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DOE announces $15.5 billion in funding to support legacy automakers’ transition to EVs

The US DOE has announced a $15.5 billion package of funding and loans primarily focused on retooling existing factories for the transition to EVs. This includes $2 billion in grants and up to $10 billion in loans to support automotive manufacturing conversion projects, along with $3.5 billion in funding to expand domestic manufacturing of batteries, battery materials and components for EVs and the electrical grid.

Overriding objectives of these programs include building domestic supply chains to reduce dependence on overseas suppliers, and retaining and/or expanding high-quality jobs in the automotive industries.

“President Biden is investing in the workforce and factories that made our country a global manufacturing powerhouse,” said Secretary of Energy Jennifer M. Granholm. “Building the cars of the future also necessitates helping the communities challenged by the transition away from the internal combustion engine.”  

The Domestic Manufacturing Conversion Grants program will provide $2 billion in cost-shared grants for production of hybrid, plug-in hybrid, battery-electric and hydrogen fuel cell vehicles. This program will support commercial facilities, especially those located in communities with long histories in automotive manufacturing. Preference will also be given to projects that commit to pay high wages for production workers and maintain collective bargaining agreements.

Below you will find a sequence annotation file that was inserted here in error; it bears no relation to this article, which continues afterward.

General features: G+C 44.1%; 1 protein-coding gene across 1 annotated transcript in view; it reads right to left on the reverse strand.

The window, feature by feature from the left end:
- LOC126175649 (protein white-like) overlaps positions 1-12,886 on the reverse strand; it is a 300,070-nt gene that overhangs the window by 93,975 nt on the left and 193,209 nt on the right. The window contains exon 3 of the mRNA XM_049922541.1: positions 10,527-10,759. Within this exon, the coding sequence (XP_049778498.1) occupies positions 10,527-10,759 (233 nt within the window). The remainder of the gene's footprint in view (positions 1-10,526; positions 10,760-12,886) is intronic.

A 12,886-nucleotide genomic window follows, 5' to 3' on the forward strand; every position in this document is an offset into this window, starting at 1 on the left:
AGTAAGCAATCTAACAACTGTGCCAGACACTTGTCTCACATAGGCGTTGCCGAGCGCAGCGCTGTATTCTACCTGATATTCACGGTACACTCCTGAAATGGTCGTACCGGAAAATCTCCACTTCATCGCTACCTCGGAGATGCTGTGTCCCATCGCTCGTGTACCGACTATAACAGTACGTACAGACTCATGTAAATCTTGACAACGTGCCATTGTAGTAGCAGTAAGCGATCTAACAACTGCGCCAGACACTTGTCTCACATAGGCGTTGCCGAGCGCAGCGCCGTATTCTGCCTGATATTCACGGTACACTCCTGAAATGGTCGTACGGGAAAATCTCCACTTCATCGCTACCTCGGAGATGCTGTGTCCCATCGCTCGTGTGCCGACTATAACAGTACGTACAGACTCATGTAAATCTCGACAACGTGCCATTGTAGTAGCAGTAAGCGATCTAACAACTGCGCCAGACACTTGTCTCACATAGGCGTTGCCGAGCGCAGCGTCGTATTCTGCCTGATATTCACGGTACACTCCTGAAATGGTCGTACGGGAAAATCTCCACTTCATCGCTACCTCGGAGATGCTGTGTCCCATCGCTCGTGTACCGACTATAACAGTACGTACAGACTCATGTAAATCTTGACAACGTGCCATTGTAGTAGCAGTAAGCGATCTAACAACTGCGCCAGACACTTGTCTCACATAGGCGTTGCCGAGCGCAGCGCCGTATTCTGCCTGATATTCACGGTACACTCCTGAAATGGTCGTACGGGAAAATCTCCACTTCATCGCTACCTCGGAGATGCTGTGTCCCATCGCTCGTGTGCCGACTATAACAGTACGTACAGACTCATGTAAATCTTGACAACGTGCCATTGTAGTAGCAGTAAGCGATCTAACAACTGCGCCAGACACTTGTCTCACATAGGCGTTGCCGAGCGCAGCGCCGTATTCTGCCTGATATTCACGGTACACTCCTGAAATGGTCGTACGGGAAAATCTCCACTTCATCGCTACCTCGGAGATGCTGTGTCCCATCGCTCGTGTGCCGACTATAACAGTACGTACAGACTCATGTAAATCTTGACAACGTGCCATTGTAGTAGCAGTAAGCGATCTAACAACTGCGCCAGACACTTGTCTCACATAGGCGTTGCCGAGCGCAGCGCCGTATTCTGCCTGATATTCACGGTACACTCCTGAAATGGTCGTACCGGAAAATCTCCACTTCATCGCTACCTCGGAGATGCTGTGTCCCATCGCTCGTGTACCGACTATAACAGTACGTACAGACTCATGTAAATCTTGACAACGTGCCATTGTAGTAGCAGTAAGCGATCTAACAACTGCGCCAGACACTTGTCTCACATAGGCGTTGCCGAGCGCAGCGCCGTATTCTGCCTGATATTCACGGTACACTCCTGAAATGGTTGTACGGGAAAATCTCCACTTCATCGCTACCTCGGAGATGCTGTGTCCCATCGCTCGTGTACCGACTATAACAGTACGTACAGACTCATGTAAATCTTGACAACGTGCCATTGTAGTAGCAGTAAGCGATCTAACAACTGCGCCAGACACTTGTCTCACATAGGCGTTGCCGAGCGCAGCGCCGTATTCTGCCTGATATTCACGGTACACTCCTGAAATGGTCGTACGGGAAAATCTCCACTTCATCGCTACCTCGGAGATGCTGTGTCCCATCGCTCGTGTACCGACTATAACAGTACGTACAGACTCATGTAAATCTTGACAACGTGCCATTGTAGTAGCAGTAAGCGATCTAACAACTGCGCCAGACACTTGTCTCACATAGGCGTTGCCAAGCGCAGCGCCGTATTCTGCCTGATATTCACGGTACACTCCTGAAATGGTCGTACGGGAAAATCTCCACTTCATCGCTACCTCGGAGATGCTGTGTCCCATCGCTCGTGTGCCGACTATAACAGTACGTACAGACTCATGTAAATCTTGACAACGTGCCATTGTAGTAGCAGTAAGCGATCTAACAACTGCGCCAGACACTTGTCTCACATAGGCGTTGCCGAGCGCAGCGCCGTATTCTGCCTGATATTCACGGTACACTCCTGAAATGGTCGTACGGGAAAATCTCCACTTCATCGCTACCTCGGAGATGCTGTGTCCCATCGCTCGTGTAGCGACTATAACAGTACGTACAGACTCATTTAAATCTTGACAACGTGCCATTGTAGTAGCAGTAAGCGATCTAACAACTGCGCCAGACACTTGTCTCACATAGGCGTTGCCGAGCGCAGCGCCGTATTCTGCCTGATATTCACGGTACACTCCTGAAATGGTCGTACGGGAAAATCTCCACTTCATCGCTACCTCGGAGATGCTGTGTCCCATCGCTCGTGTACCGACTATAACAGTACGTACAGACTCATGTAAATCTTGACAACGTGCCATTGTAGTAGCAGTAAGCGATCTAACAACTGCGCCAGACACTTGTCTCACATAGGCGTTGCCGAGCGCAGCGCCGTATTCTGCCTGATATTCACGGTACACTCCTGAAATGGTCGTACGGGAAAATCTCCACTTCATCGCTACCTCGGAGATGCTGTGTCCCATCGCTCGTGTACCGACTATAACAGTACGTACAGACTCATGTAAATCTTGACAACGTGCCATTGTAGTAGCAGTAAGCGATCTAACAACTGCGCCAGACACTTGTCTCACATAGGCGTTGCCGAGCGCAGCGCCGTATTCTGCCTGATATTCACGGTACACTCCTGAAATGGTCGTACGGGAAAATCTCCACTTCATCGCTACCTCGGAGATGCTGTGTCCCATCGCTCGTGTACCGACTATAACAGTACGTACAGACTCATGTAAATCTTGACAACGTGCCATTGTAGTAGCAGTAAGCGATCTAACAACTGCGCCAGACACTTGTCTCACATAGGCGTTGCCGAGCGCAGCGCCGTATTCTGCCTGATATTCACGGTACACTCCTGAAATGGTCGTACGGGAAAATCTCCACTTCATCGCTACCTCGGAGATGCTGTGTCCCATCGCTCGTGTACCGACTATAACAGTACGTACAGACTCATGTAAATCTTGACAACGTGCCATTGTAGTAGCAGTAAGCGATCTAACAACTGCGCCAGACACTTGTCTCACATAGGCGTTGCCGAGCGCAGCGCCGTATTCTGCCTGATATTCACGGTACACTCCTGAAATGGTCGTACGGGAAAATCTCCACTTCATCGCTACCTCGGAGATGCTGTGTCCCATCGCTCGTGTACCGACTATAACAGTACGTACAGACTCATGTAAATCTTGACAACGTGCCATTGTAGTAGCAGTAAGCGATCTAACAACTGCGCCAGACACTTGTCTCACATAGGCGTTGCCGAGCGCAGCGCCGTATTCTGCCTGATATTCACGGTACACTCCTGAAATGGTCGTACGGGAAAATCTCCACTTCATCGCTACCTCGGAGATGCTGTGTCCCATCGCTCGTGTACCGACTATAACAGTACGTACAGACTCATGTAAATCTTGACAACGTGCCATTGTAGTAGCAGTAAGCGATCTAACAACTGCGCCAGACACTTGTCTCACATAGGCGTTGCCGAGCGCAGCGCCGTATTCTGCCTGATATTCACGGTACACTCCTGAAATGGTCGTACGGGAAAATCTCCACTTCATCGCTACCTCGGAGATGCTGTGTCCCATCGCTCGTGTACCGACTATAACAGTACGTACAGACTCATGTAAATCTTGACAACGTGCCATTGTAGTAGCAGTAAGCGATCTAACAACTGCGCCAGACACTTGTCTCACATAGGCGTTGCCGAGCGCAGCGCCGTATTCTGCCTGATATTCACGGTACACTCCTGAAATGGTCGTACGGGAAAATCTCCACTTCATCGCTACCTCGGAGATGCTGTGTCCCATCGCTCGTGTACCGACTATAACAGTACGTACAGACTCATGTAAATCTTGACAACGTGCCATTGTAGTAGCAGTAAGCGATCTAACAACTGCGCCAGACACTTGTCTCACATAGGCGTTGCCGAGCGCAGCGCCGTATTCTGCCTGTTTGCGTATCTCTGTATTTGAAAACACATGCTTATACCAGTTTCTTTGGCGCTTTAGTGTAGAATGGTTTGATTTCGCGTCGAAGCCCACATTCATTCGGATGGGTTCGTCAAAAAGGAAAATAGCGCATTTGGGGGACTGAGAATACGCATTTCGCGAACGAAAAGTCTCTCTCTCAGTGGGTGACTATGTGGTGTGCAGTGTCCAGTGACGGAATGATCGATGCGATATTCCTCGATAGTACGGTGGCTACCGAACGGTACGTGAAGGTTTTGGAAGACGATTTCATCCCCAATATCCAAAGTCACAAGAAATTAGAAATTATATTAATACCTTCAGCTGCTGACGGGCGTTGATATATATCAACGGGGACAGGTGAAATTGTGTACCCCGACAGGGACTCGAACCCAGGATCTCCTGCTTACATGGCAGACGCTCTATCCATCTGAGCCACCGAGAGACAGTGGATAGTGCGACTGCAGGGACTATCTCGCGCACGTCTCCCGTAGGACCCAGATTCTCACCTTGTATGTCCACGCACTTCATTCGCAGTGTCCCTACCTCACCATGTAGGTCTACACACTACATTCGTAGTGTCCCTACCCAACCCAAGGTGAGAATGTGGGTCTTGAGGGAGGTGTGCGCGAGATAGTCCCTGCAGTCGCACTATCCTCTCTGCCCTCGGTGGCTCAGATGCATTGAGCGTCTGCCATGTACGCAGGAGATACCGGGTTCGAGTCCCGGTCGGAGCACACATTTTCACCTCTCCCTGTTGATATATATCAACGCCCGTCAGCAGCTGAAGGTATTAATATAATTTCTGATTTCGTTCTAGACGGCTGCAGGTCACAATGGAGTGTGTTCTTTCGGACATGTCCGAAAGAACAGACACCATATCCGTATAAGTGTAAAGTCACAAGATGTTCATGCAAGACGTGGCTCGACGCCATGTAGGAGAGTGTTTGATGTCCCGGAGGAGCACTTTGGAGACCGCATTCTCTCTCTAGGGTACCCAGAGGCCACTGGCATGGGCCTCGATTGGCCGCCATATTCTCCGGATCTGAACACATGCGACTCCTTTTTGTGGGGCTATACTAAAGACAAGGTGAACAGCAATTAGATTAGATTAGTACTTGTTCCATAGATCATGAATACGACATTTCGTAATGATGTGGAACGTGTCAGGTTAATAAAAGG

Concept papers are due October 2, 2023, and the deadline for full applications is December 7, 2023.

DOE is also making up to $10 billion in loans available under the Advanced Technology Vehicles Manufacturing Loan Program for automotive manufacturing conversion projects that retain high-quality jobs in communities that currently host manufacturing facilities. DOE will assess the projected economic impacts of the facility conversion relative to the existing facility, including factors such as contribution to the local economy, employment history and anticipated employment. 

DOE also plans to invest around $3.5 billion to boost production of advanced batteries and battery materials for EVs and energy storage. This notice of intent—made possible by the President’s Bipartisan Infrastructure Law—represents the second round of funding for the creation of new, retrofitted and expanded domestic facilities for battery materials, battery components and cell manufacturing. The program will support communities with experienced auto workers and a history of producing vehicles. 

Source: DOE


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